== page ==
Working toward financial independence can give women of color the time, space, and power to build something of their own. Simply put, having more money to your name means more power and freedom. Whether financial freedom means becoming an entrepreneur, volunteering with causes dear to your heart, or finally taking up painting, the underlying truth for everyone who reaches it is that you are in charge of your time and money.
Put simply: financial independence can give you the options that corporate America withholds. Financial independence can mean leaving a job that is high stress and bad for your health. It can mean leaving an industry that doesn’t create space for your voice.
How Much You Actually Need
So how much do you need to be able to say “I’m financially free!” Well, the answer, like so many parts of personal finance is: it depends. If you live in Los Angeles or Seattle, you’ll need more money than someone living in Jackson, Mississippi. If you have children to provide for, you’ll need more than someone who is child free. In short: the lifestyle you live really matters here.
So first, sit down and add up what it costs you to live right now. That means adding up the essentials like rent, healthcare, childcare, transportation, and groceries. And then add in what makes life fun, like concerts, travel, or eating out.
Knowing these two numbers, multiply each by 12, and then multiply that number by 25. That will give you a base number to work towards.
Say your bare minimum monthly budget is $3000. Over a year, that’s $36,000 you’d need to live on. Over 25 years, you’d need $900,000 to be able to live off of.
If your bougie budget is $7,000 a month, that’s $84,000 a year. You’d need $2.1 million in order to be financially independent and want to spend $84,000 a year.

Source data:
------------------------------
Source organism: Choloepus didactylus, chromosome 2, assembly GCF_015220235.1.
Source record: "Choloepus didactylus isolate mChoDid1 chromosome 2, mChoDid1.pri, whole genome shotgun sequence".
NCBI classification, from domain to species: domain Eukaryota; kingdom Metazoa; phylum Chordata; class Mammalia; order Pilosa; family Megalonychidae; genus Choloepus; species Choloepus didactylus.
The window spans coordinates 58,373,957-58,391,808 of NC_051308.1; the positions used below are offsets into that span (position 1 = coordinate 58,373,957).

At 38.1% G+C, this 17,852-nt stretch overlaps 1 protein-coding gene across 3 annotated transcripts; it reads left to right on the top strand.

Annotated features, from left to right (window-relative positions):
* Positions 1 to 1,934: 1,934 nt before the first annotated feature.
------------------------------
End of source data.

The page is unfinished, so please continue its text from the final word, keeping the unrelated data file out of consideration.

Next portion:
So how much you need varies on how much you need, or want, to spend.
How to Start Your Path Towards Financial Independence
But let’s talk action steps, because numbers are only part of the journey. What tools do you need to make this happen? Which accounts should you be using?
The first step towards financial independence is building an emergency fund. This is a pile of cash you keep in a high yield savings account, that you can pull from if you have an emergency.
What constitutes an emergency? A car accident. An ambulance ride. A sudden eviction. Basically: bad shit happening to you unexpectedly.
Keep four months of your bare minimum living expenses in this account. That gives you four months breathing room is you get laid off, or should cover major medical or living emergencies.
The second step is to create a debt payoff plan. You can’t be financially free if you owe Capital One or Sallie Mae money every month.
Now, por favor: hear me when I say you do not need to be TOTALLY debt free before you start doing other money moves, like investing or buying a house. But you DO need a plan for the debt. Don’t sweep it under the rug and ignore it. Debt is real and can have big consequences if not addressed.
Thirdly, and most importantly, to reach financial independence, you need to invest your money in assets that make you more money. In the U.S, that usually means the stock market or real estate.
Don’t be intimidated by the stock market! Only the movies make it seem hard. It’s very easy to invest. if you’re first gen and the first one in your family to be doing things like this, it’s not easy but there are ways to start.
Kara Perez is the founder of Bravely Go, a sustainability focused financial education company.